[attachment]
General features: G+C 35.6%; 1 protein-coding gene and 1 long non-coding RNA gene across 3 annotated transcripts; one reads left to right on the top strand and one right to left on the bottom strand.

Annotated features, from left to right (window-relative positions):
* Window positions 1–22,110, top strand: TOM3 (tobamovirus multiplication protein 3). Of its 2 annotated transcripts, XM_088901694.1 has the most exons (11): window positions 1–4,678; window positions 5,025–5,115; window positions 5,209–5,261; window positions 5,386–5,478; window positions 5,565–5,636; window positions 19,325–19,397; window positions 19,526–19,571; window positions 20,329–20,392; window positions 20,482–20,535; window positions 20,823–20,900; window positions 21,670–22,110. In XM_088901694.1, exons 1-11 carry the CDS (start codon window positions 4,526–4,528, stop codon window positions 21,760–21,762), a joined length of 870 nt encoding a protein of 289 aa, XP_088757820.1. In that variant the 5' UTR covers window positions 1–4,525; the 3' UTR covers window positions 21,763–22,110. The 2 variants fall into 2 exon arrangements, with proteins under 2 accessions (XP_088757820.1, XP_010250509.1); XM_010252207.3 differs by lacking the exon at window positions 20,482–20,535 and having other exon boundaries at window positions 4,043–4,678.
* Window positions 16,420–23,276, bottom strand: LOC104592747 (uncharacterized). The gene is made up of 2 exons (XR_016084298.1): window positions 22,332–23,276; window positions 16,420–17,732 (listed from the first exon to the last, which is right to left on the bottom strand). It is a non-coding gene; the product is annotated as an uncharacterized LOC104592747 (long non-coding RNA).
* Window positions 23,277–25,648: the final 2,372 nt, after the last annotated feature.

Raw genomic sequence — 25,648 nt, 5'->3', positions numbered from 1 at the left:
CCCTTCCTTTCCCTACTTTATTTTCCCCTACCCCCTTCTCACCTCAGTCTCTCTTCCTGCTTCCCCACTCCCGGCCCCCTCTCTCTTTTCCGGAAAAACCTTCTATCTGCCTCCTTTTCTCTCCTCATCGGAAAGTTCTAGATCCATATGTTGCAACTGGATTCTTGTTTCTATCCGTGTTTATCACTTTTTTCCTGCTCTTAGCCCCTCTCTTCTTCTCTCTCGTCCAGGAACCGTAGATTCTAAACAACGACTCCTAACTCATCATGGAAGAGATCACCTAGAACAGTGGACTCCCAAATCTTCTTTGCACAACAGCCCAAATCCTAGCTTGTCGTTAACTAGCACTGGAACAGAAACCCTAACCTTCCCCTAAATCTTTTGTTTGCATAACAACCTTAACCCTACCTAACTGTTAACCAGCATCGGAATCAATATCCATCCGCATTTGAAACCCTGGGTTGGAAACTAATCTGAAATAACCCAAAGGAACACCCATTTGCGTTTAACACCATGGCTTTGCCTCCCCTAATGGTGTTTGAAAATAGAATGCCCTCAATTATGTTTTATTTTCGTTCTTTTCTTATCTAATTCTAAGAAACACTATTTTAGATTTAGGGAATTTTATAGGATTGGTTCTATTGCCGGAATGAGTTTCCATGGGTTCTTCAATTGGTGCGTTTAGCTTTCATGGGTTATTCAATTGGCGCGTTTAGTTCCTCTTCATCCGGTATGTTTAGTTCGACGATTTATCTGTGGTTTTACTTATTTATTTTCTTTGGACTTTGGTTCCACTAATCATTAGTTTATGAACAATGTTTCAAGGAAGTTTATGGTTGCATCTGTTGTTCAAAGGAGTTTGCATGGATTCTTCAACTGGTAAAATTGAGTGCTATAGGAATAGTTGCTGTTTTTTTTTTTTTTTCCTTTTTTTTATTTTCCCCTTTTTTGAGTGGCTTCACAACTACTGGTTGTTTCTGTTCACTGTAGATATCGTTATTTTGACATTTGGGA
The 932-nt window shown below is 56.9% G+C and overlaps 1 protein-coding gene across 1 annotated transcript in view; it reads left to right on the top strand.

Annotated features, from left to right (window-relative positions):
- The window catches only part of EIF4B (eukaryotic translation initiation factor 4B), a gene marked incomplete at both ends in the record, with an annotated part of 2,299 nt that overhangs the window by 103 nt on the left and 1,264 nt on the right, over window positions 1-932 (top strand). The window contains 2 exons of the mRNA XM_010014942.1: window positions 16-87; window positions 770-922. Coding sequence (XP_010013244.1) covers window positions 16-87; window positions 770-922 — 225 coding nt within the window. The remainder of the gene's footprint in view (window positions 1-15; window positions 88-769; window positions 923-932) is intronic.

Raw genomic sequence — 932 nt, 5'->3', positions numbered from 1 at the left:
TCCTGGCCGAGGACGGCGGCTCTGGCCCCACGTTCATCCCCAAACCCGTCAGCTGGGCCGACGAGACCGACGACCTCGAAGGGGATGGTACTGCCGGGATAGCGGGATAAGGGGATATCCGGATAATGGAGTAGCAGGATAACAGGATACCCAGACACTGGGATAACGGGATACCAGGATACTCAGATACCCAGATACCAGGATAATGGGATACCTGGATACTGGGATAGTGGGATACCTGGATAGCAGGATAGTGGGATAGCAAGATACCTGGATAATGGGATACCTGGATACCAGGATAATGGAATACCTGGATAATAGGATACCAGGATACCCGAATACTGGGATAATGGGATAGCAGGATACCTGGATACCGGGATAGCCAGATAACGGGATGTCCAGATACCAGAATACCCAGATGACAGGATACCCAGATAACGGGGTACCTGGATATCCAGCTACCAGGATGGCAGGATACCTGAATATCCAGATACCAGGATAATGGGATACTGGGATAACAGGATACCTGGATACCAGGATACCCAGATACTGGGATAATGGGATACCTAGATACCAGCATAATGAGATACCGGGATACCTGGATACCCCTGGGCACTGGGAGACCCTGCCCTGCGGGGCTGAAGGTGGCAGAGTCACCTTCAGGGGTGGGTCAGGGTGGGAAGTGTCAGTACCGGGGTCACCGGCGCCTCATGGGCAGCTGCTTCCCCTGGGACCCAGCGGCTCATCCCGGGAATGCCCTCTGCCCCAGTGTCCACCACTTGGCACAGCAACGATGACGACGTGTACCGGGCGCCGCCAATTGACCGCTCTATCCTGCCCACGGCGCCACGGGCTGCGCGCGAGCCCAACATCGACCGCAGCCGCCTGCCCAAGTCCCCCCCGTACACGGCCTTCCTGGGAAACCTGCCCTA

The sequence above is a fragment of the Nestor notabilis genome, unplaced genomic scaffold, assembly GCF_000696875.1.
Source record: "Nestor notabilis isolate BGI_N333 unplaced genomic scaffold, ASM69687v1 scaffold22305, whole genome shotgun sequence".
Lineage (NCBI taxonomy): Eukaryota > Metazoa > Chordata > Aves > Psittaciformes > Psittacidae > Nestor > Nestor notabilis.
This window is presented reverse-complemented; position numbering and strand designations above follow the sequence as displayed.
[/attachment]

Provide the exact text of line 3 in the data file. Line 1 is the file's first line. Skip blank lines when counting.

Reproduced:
* Window positions 1–22,110, top strand: TOM3 (tobamovirus multiplication protein 3). Of its 2 annotated transcripts, XM_088901694.1 has the most exons (11): window positions 1–4,678; window positions 5,025–5,115; window positions 5,209–5,261; window positions 5,386–5,478; window positions 5,565–5,636; window positions 19,325–19,397; window positions 19,526–19,571; window positions 20,329–20,392; window positions 20,482–20,535; window positions 20,823–20,900; window positions 21,670–22,110. In XM_088901694.1, exons 1-11 carry the CDS (start codon window positions 4,526–4,528, stop codon window positions 21,760–21,762), a joined length of 870 nt encoding a protein of 289 aa, XP_088757820.1. In that variant the 5' UTR covers window positions 1–4,525; the 3' UTR covers window positions 21,763–22,110. The 2 variants fall into 2 exon arrangements, with proteins under 2 accessions (XP_088757820.1, XP_010250509.1); XM_010252207.3 differs by lacking the exon at window positions 20,482–20,535 and having other exon boundaries at window positions 4,043–4,678.